This post is about keeping it simple when it comes to managing a company’s databases. Simplicity lets me easily diagnose problems, quickly setup new databases, readily validate my actions while configuring replication, and identify the right course of action even at two in the morning.
Simplicity in my infrastructure allows me to diagnose problems. It is difficult to diagnose if a past network spike was from a Memcached instance or a Postfix instance hosted on the same machine. Service segregation, meaning leaving a single host responsible for a single heavy process, significantly aids in diagnoses because standard, rapidly deployed graphs in any of a number of RRDTool implementations can show host-wide performance statistics that can only have come from the single heavy process that machine is responsible for running.
Simplicity in my instance configuration has made it easy to add another instance. The current time from request to implementation is about ten minutes plus a pair of code reviews for puppet. Every configuration file is identical save for the last two lines, which are host specific and related replication.
Standardizing replication log file names such that they are based on the hostname provides two excellent benefits. The first benefit is that I am able to rapidly validate my connection within the same command line prompt where I am making replication changes. Switching between windows and tabs to validate that I’m connected to the correct machine produces an unnecessary risk that I will switch back to the wrong machine. Having the logfile related to the host I am working on allows for easy validation. The second benefit is that I am able to provide programmatic protection against human error. Even when connected to the wrong machine, having a host-specific file name means the replication session will try to read files that do not exist, ensuring that improper replication events will not be played on the wrong host.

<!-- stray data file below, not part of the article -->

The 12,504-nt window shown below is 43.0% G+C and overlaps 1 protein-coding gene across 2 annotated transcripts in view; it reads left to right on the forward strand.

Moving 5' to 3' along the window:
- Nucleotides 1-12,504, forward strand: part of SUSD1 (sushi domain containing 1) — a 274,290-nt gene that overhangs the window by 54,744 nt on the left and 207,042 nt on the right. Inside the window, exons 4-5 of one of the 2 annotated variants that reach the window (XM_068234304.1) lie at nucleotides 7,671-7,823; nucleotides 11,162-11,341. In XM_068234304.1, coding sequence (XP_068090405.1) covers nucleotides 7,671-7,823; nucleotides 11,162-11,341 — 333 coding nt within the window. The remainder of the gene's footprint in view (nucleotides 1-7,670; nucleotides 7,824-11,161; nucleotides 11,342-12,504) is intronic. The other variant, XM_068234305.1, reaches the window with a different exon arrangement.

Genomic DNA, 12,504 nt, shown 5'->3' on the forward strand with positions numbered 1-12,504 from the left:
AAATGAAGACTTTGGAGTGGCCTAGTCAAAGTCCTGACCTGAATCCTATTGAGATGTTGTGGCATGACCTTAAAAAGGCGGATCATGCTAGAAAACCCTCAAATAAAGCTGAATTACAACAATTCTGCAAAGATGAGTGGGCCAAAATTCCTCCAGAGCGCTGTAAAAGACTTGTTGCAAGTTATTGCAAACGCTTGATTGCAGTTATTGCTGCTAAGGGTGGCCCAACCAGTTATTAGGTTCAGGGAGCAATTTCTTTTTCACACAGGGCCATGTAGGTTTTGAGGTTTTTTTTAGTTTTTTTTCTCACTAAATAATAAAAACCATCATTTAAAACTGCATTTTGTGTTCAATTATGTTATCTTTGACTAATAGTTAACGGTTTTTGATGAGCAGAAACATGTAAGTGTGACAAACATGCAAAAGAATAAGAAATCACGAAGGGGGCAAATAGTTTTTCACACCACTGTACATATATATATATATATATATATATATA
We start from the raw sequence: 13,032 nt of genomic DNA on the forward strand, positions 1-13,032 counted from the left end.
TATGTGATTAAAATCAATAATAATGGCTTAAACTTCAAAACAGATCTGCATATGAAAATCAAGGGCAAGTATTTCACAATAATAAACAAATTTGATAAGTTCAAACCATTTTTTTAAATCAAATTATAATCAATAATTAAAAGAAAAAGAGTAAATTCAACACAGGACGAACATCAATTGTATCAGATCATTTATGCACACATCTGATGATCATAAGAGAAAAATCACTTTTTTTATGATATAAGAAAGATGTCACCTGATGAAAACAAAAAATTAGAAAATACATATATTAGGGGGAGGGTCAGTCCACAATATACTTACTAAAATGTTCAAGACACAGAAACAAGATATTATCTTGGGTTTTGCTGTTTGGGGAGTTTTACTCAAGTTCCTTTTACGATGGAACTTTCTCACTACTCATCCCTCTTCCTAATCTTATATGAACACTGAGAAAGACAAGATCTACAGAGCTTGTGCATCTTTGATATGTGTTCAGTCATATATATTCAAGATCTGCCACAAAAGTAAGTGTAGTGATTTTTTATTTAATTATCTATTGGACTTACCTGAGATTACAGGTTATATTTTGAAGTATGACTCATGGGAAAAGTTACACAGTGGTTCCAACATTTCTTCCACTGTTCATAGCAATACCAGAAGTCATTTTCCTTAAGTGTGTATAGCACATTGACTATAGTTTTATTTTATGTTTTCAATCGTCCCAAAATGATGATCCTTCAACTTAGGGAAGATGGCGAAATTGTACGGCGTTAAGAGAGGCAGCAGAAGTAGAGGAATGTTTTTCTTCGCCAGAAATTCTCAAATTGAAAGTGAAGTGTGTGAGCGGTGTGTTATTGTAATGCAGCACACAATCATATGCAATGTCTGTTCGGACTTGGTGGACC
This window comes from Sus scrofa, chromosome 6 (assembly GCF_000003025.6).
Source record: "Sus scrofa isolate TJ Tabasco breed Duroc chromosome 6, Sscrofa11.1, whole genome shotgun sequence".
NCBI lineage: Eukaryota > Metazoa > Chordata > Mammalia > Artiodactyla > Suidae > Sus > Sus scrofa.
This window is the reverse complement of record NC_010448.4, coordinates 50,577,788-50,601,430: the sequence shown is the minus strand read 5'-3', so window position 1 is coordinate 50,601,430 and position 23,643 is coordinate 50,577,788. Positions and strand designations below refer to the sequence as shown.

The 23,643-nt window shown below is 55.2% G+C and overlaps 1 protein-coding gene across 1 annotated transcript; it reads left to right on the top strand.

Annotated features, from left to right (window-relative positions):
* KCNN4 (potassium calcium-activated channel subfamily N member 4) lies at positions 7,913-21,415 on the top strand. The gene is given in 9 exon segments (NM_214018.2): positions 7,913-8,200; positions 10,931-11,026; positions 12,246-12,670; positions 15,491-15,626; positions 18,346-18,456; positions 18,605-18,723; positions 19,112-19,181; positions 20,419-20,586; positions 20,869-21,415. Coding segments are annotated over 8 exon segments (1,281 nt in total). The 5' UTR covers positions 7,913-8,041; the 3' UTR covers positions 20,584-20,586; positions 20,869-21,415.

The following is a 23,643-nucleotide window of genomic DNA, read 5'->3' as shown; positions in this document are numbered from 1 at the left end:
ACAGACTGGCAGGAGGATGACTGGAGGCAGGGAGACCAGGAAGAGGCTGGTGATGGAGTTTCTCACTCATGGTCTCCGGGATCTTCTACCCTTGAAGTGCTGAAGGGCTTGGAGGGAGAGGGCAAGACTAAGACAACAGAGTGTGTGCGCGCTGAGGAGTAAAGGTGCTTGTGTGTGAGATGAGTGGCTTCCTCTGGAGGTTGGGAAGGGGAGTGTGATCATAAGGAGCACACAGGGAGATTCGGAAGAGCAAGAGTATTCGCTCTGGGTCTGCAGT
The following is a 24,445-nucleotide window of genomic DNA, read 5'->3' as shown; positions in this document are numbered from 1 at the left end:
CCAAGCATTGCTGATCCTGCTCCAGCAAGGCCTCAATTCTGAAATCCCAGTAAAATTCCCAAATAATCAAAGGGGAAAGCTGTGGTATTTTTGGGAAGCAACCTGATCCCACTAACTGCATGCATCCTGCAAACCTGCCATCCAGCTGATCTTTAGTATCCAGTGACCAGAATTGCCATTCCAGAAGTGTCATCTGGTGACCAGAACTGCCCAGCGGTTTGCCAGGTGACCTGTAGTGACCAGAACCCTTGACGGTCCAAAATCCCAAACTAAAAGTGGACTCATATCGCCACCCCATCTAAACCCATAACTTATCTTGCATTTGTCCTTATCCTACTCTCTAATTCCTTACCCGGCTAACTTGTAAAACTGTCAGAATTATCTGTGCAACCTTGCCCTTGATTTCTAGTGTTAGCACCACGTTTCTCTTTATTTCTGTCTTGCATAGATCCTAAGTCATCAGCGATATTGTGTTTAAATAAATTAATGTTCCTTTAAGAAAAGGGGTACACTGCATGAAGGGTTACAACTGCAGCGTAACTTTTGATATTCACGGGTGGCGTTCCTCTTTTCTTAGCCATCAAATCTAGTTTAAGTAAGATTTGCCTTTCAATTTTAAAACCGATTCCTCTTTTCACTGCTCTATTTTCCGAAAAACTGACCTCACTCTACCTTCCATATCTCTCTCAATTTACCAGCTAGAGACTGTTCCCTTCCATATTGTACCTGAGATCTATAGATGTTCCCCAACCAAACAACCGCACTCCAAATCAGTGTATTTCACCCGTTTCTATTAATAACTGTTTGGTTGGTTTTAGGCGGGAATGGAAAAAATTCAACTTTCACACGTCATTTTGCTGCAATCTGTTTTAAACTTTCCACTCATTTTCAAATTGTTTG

Simplicity in my application configuration allows me to do a fail over in five minutes and shove cleanup tasks into the surrounding half hour. I’d be happier with a faster fail over and cleanup, but my team finds the current system acceptable because we (knock on wood) haven’t had cause to perform an immediate, emergency fail over in well over a year. At the time of this writing, we maintain a list of IPs in a file inside the application code base. The list of ips is always available wherever the code exists, does not require a database connection, and is easily changed due to the complete lack of any need to cache the data. It’s a simple solution when compared to keeping shard information in a database and writing a complex caching layer for that IP data.
Keeping it simple is a goal I’ve strived for in my production environments. Failovers are an IP change, replication settings are as simple as I can safely make them, setup is a new file in puppet, and database hosts follow Service Segregation by only running MySQL/Percona Server. It keeps my nights pretty free of Nagios alerts.